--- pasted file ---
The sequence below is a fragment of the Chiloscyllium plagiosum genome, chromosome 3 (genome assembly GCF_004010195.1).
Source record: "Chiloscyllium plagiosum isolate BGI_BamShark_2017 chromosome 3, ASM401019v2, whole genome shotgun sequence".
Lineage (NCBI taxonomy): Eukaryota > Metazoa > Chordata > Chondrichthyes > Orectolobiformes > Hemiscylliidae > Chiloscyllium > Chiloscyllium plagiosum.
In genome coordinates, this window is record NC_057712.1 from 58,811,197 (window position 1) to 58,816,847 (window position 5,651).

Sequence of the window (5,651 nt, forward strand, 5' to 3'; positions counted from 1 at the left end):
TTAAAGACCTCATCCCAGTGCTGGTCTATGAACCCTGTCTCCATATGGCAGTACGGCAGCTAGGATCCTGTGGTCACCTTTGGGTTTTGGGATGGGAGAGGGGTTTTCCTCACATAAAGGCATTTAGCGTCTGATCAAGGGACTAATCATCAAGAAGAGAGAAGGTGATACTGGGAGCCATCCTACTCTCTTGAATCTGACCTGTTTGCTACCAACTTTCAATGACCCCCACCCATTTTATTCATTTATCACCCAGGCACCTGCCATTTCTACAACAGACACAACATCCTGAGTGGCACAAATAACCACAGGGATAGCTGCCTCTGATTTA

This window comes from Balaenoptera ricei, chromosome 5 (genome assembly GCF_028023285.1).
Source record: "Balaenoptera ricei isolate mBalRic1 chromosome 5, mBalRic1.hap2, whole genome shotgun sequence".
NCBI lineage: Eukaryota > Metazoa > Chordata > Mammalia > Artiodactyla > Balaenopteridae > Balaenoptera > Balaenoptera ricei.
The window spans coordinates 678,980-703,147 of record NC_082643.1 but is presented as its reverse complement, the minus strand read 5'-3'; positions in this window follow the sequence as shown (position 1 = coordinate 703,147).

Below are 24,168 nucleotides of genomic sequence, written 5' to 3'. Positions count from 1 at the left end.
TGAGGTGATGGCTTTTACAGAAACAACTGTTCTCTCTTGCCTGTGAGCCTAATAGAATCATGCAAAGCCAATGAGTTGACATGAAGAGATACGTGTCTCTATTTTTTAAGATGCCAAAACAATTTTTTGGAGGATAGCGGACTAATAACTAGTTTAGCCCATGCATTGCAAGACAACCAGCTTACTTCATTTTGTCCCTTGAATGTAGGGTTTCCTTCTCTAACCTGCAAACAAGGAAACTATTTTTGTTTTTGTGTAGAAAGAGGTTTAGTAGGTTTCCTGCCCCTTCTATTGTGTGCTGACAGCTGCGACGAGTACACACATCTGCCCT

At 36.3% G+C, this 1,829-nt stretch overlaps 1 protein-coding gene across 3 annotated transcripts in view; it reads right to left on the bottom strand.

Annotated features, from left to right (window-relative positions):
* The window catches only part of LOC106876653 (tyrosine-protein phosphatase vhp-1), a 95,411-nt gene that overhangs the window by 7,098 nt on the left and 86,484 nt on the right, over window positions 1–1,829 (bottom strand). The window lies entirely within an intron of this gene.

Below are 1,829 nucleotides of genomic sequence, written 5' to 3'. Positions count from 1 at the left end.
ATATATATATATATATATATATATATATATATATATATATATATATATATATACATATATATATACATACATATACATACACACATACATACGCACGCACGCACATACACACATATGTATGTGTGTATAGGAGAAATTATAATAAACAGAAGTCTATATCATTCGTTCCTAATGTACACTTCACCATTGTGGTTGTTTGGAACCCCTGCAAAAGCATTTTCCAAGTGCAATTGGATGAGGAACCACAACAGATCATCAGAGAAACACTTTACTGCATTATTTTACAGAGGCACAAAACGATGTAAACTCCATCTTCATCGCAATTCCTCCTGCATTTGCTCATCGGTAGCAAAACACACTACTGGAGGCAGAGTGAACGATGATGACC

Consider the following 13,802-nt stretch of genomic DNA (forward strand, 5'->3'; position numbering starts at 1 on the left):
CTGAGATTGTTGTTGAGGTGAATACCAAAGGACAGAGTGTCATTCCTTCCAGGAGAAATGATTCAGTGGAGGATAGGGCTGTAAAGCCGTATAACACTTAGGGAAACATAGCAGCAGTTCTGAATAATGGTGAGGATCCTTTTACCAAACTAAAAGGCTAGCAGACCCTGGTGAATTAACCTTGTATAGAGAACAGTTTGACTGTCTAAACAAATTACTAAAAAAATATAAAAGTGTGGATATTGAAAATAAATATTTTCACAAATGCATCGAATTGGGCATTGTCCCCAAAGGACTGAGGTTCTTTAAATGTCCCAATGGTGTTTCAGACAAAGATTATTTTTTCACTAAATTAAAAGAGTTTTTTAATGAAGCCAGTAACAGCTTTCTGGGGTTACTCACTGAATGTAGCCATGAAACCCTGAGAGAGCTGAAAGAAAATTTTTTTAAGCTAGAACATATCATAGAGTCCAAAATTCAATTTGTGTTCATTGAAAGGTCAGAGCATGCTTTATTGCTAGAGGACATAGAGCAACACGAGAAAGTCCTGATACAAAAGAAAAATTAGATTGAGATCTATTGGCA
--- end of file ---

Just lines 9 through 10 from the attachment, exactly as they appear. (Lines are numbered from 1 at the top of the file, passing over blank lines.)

NCBI lineage: Eukaryota > Metazoa > Chordata > Mammalia > Artiodactyla > Balaenopteridae > Balaenoptera > Balaenoptera ricei.
The window spans coordinates 678,980-703,147 of record NC_082643.1 but is presented as its reverse complement, the minus strand read 5'-3'; positions in this window follow the sequence as shown (position 1 = coordinate 703,147).